2. After some direct instruction in open versus closed figures, students repeated the thinking routine with two more groups of figures. I was happy to see that immediately began experimenting with the new vocabulary introduced during the lesson. Again, some students were already familiar with geometry vocabulary, while others were engaging with it for the first time.
3. After direct instruction in naming polygons and their parts. We repeated “See, Think, Wonder” for a final time. Students again used the new vocabulary in their observations and inferences. Several students noticed that some of the shapes were line drawings, or “random” shapes, and some were “real,” meaning photographs. This breaking into two groups was an unexpected result of my having two groups in the previous two routines. I had hoped that students would notice they all had four sides.
Although there were a few misconceptions along the way. I was happy that students were able to construct their own definitions for open shape, closed shape, and polygon. With help, we also discovered the characteristics of special quadrilaterals like rectangles, parallelograms, and trapezoids. I have taught similar geometry lessons that are vocabulary rich, and it can be difficult to get students to engage with the new words and their meanings. Teaching this lesson through the Artful Thinking routine encouraged students to construct their own definitions and provided a safe space to try out their new vocabulary terms. Since this lesson, we have used the art of Kandinsky and Mondrian to identify and name 2-dimensional figures. Students are highly motivated to find and share the shapes they see.
I am continuing to experiment with using art in my math instruction. I recently used Navajo blankets to review symmetry and introduce area. While arts integration in math does not come as naturally to me as in other subjects, I am enjoying the challenge. More importantly, I see students participating in class who are usually reticent to volunteer in math discussions. Since we teach art terms throughout elementary, I have found that students are comfortable analyzing and discussing art. The consistency of thinking routines coupled with the familiarity of art has made math more accessible and enjoyable for many of my students.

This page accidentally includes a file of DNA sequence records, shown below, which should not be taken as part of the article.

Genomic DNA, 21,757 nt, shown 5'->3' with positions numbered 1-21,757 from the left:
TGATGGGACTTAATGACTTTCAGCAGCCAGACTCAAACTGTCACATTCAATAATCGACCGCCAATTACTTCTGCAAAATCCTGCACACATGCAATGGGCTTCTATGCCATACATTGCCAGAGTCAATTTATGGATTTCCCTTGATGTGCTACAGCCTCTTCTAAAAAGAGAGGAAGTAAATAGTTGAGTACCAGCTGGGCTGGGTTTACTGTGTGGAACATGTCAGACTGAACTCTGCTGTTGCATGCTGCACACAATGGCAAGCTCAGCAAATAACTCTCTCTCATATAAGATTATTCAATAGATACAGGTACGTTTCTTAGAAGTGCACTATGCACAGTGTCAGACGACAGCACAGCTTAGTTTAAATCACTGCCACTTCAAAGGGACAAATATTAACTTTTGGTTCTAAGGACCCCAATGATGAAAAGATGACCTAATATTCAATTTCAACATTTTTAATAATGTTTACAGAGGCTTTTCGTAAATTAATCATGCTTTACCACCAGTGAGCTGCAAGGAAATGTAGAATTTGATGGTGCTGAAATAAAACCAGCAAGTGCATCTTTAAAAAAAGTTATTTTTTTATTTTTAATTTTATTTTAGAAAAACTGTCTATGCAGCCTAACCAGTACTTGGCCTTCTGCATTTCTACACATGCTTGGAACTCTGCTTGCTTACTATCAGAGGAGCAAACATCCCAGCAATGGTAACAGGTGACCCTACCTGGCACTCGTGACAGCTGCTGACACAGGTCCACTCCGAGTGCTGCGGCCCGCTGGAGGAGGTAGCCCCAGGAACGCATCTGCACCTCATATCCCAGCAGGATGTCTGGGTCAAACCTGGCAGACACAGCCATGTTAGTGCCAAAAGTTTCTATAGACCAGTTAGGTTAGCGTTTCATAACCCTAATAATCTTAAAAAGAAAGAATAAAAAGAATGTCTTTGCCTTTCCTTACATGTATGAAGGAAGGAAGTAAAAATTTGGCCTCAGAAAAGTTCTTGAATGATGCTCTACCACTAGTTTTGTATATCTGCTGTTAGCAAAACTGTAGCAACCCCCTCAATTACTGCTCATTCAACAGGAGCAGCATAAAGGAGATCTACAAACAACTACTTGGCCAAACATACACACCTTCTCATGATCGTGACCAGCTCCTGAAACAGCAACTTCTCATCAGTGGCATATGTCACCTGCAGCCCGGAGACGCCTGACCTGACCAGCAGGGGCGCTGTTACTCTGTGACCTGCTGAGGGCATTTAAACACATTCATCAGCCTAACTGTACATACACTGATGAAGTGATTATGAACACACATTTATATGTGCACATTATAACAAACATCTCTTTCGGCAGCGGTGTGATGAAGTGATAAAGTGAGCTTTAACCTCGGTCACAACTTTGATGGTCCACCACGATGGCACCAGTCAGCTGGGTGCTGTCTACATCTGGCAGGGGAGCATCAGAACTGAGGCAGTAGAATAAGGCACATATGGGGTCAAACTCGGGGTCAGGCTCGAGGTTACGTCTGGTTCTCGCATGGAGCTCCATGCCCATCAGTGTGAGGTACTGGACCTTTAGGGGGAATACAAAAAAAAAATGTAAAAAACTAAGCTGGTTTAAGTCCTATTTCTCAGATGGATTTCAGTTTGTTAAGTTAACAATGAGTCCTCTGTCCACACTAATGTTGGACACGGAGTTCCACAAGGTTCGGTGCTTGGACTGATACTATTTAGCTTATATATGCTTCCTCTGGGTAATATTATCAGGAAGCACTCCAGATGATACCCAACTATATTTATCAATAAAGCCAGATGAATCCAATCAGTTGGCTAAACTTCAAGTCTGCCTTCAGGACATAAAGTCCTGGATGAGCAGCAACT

by James White
6th Grade Math, Dzantik'i Heeni Middle School
I chose to teach my 6th grade math students about Integers (positive and negative whole numbers) and Integer Operations (+,-,X,/) through Curriculum Based Readers Theatre (CBRT). Students learned about CBRT, properties of Integers and the rules for performing operations with Integers. I followed a basic sequence of direct instruction note taking on the concepts (similar to the routines already established) and then used sample CBRT scripts to introduce CBRT. Students then developed, rehearsed, and performed a CBRT script that they wrote as a class. I assessed the effectiveness of using CBRT to teach the rules of Integer Operations by having these students take a pre and post test and then analyzed the results.
Integers and Integer Operations are critical concepts for advancement through pre-algebra, and the first concept these students will learn at the start of 7th grade. 7th grade mathematics teachers stated that they wanted to have 6th graders exposed to these concepts by the end of their school year so it was more familiar by the time they taught it at the start of the following year in their classes. Being that it was the end of the school year, I also decided to incorporate CBRT as a fun way to engage my students in learning about a performance art with the support of drama specialist Roblin Davis, a local actor and fellow Artful Teaching participant.
WEEK 1 - Intro to Integers & CBRT
I started Week 1 with an introductory lesson on Integers by having my students learn common vocabulary (integer, positive, negative, opposite, etc.) and concepts by leading a note taking lesson where students filled in blanks to these definitions and important ideas.
"The next day Roblin Davis joined our class and we introduced CBRT by discussing gestures and sound effects and then reading an Introduction to CBRT script.
Here is a video of students learning the technique of emphasis when speaking: